In the above structure the horn supporting members are preferably made from a resin material.

BRIEF DESCRIPTION OF THE DRAWINGS

FIG. 1(a) is a longitudinal sectional view of one embodiment of the wire bonding apparatus according to the present invention, FIG. 1(b) is a sectional view taken along the line 1 b1 b, and FIG. 1(c) is a sectional view taken along the line 1 c1 c;

FIG. 2(a) is a longitudinal sectional view of another embodiment of the wire bonding apparatus according to the present invention, FIG. 2(b) is a sectional view taken along the line 2 b2 b, and FIG. 2(c) is a sectional view taken along the line 2 c2 c; and

FIG. 3 is a longitudinal sectional view of a conventional wire bonding apparatus.

DETAILED DESCRIPTION OF THE PREFERRED EMBODIMENTS

One embodiment of the present invention will be described with reference to FIGS. 1(a) through 1(b)

A capillary 11 through which a wire (not shown) passes is mounted to one end (tip end) of an ultrasonic horn 10, and an ultrasonic vibrator 12 is fastened to the another end (root end) of the horn 10. This structure is the same as in the prior art apparatus.

Two horn supporting members 20A and 20B which have the same structures are fastened to the ultrasonic horn 10. The horn supporting members 20A and 20B are formed with horn holes 21A and 21B so that the ultrasonic horn 10 is inserted therein. Also, cut-outs 22A and 22B whose widths are narrower than the diameters of the horn holes 21A and 21B are formed at the bottoms of the horn holes 21A and 21B. Furthermore, longitudinal slits 24A and 24B are formed so that thin elastic sections 23A and 23B are respectively formed in one side of each of the horn holes 21A and 21B. The longitudinal slits 24A and 24B extend in the direction of the length of the horn 10 and also extend upward from the undersurfaces of the horn supporting members 20A and 20B. Accordingly, the ultrasonic horn 10 is inserted in the horn holes 21A and 21B and fastened to the horn supporting members 20A and 20B by the elastic deformation of the elastic sections 23A and 23B that is caused by fastening bolts 25A and 25B which are screwed into the areas located outside the longitudinal slits 24A and 24B.

The horn supporting members 20A and 20B are fastened to a bonding arm 13 by attachment bolts 26A and 26B. The holes in the bonding arm 13 into which the attachment bolts 26A are inserted are formed as slots (not shown) that extend in the axial direction of the ultrasonic horn 10. As in the prior art apparatus, the bonding arm 13 is fastened to a supporting shaft 15, and the supporting shaft 15 is rotatably supported on a bonding head (not shown), either directly or via a lifter arm.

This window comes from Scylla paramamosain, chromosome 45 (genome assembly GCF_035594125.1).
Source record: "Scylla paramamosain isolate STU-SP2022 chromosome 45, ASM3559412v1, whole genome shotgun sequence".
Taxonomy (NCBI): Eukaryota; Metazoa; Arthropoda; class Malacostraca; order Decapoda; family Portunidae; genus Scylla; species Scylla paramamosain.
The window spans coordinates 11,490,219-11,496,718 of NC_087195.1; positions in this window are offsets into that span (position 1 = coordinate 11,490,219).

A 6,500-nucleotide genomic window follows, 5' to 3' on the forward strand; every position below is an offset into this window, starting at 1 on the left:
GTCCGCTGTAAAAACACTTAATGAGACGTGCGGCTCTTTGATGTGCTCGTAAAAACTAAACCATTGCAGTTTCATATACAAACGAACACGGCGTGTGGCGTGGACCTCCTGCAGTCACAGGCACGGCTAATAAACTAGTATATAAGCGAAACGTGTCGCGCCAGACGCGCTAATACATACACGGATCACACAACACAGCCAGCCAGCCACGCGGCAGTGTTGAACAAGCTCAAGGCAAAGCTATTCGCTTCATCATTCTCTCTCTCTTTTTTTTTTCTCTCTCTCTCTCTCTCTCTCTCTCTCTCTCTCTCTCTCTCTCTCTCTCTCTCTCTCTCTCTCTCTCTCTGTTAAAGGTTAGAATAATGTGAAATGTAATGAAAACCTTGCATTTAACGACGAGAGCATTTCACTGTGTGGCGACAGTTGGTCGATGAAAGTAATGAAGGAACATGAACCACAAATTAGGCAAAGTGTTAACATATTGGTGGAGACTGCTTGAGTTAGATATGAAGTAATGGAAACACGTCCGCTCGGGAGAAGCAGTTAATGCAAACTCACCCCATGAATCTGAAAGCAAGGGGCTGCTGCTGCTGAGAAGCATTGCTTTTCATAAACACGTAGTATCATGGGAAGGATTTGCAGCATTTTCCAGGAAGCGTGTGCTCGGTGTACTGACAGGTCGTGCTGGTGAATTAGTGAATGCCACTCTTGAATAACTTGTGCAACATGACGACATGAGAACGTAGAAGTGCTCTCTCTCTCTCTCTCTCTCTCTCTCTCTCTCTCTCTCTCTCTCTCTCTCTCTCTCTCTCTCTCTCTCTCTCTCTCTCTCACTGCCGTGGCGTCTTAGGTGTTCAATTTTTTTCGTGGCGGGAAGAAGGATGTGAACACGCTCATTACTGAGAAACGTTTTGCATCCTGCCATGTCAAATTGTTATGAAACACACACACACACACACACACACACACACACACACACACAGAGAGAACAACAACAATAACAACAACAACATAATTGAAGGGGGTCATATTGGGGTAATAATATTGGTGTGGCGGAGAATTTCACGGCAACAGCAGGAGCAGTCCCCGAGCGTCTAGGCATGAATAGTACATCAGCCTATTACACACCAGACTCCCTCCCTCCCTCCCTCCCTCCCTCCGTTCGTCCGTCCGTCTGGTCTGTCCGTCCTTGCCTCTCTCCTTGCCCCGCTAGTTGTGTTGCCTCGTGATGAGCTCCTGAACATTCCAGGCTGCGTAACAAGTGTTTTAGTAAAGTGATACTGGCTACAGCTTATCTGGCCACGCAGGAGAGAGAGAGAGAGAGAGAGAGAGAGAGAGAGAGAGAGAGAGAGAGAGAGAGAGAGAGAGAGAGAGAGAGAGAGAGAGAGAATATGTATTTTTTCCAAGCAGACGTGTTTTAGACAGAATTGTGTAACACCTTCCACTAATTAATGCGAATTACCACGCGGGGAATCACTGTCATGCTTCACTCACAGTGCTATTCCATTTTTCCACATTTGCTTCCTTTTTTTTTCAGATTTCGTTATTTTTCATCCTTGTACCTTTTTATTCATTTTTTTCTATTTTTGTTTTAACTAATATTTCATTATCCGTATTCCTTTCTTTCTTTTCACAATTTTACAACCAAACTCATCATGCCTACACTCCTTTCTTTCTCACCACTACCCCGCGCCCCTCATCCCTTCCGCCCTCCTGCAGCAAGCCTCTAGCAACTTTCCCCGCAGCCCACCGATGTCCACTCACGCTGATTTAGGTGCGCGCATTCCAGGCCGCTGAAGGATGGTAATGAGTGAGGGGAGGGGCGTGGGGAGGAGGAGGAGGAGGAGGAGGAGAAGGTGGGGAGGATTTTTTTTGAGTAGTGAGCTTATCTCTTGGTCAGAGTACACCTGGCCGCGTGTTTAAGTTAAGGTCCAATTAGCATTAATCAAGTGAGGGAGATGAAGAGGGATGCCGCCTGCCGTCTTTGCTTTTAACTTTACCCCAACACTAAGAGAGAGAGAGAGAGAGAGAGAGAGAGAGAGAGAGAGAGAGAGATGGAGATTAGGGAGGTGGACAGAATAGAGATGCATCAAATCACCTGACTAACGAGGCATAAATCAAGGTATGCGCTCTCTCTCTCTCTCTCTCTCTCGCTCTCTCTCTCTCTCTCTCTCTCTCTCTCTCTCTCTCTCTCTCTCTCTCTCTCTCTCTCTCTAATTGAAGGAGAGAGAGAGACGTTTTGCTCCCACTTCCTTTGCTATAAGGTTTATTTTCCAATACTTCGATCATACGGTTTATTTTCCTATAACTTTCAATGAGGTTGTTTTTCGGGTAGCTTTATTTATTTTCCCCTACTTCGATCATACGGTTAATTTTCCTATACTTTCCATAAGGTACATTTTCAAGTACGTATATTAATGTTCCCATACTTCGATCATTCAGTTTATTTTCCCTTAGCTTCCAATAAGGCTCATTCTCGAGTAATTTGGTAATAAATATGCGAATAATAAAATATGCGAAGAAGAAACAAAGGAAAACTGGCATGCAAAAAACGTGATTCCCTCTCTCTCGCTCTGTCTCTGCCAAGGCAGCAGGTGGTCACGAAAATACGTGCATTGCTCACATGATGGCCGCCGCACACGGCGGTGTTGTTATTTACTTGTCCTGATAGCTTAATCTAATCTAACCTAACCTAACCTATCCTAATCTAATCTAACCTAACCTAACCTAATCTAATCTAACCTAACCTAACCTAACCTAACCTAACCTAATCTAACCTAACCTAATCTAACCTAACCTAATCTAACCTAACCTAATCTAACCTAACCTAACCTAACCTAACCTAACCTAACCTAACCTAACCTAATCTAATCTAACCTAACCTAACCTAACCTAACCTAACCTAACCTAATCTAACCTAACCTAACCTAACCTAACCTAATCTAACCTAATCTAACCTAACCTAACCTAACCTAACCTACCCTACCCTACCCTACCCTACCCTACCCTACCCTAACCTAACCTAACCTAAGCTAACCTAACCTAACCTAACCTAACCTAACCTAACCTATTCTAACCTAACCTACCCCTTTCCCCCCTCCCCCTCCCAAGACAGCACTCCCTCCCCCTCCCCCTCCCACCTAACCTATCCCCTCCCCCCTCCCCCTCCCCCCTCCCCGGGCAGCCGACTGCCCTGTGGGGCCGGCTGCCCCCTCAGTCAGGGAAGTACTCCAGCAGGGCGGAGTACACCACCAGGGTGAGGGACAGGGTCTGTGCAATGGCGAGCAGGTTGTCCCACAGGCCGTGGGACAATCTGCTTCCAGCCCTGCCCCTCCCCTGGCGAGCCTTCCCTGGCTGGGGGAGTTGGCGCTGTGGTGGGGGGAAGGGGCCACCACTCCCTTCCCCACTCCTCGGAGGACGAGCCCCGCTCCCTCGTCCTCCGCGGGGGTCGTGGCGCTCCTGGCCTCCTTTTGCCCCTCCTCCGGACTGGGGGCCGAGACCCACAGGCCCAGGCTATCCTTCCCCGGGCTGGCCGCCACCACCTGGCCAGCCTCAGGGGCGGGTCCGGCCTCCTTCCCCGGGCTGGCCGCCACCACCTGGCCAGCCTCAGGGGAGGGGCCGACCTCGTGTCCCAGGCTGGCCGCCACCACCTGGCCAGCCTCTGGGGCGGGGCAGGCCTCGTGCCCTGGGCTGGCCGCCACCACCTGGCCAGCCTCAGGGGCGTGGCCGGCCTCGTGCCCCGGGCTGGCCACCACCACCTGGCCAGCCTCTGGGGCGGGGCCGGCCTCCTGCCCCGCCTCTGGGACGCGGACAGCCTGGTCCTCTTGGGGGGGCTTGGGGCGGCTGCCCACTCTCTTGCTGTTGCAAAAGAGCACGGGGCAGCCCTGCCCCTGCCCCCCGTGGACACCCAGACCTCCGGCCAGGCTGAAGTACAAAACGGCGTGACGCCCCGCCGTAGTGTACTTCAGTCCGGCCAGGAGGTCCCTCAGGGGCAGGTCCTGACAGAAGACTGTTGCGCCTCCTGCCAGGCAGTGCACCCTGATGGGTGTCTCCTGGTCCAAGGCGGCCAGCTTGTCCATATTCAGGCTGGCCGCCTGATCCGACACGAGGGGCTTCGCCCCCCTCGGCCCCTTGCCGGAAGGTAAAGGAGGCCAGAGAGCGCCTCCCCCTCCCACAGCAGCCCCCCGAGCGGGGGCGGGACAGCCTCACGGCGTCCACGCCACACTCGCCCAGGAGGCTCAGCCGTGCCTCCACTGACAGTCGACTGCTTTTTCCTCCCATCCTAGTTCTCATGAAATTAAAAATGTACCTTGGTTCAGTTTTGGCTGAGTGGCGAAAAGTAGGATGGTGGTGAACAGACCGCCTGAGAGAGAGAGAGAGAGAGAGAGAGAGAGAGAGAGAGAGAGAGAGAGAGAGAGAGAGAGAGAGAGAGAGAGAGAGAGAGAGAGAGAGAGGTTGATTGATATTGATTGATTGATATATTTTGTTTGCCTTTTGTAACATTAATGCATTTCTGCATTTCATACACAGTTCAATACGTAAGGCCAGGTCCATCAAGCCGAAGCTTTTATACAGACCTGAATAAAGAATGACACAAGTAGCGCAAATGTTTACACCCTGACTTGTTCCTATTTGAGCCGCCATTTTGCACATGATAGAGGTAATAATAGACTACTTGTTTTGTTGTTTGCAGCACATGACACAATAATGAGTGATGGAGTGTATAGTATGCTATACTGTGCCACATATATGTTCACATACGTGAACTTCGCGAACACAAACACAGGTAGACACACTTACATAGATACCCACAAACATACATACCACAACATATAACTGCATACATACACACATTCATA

In the above structure, since the ultrasonic horn 10 is supported in two places by two horn supporting members 20A and 20B, the rigidity of the horn supporters is high, and vibration occurring during vertical movement of the capillary 11 can be reduced. As a result of the vibration being reduced, no excessive force is applied to the ball at the end of the wire (not shown) during bonding, and a consistent crushed shape of the ball is obtained.

Furthermore, since the horn supporting members 20A and 20B are separate components from the ultrasonic horn 10, the positions of the horn supporting members 20A and 20B can be adjusted to positions that corresponds to nodes of the ultrasonic vibration of the ultrasonic horn 10.

This adjustment is performed in the following manner. First, the position of the ultrasonic horn 10 is adjusted relative to the horn supporting member 20B. This adjustment is done so that the fastening bolt 25B is loosened with the horn supporting member 20B fastened to the bonding arm 13 by the attachment bolts 26B; as a result, the elastic section 23B deforms elastically toward the longitudinal slit 24B, so that the position of the ultrasonic horn 10 in its axial direction can be changed relative to the horn supporting member 20B. After an adjustment is made so that the horn supporting member 20B is positioned at a vibrational node of the ultrasonic horn 10, the fastening bolt 25B is tightened back. As a result, a part of the ultrasonic horn 10 that corresponds to a vibrational node is fastened to the horn supporting member 20B.

Next, the position of the horn supporting member 20A in the axial direction relative to the ultrasonic horn 10 is adjusted. Since the ultrasonic horn 10 is fastened to the horn supporting member 20B as described above, it is necessary to make this adjustment in regards to the horn supporting member 20A by way of moving the horn supporting member 20A. This is done by loosening the fastening bolt 25A so that the elastic section 23A of the horn supporting member 20A deforms elastically toward the longitudinal slit 24A, and further by loosening the attachment bolts 26A so that the horn supporting member 20A can be moved along the slots (not shown) formed in the bonding arm. After an adjustment is made so that the horn supporting member 20A is positioned at a vibrational node of the ultrasonic horn 10, the fastening bolt 25A and the attachment bolt 26A are tightened. As a result, the horn supporting member 20A is fastened not only to the bonding arm 13 but also to a part of the ultrasonic horn 10 that corresponds to a vibrational node.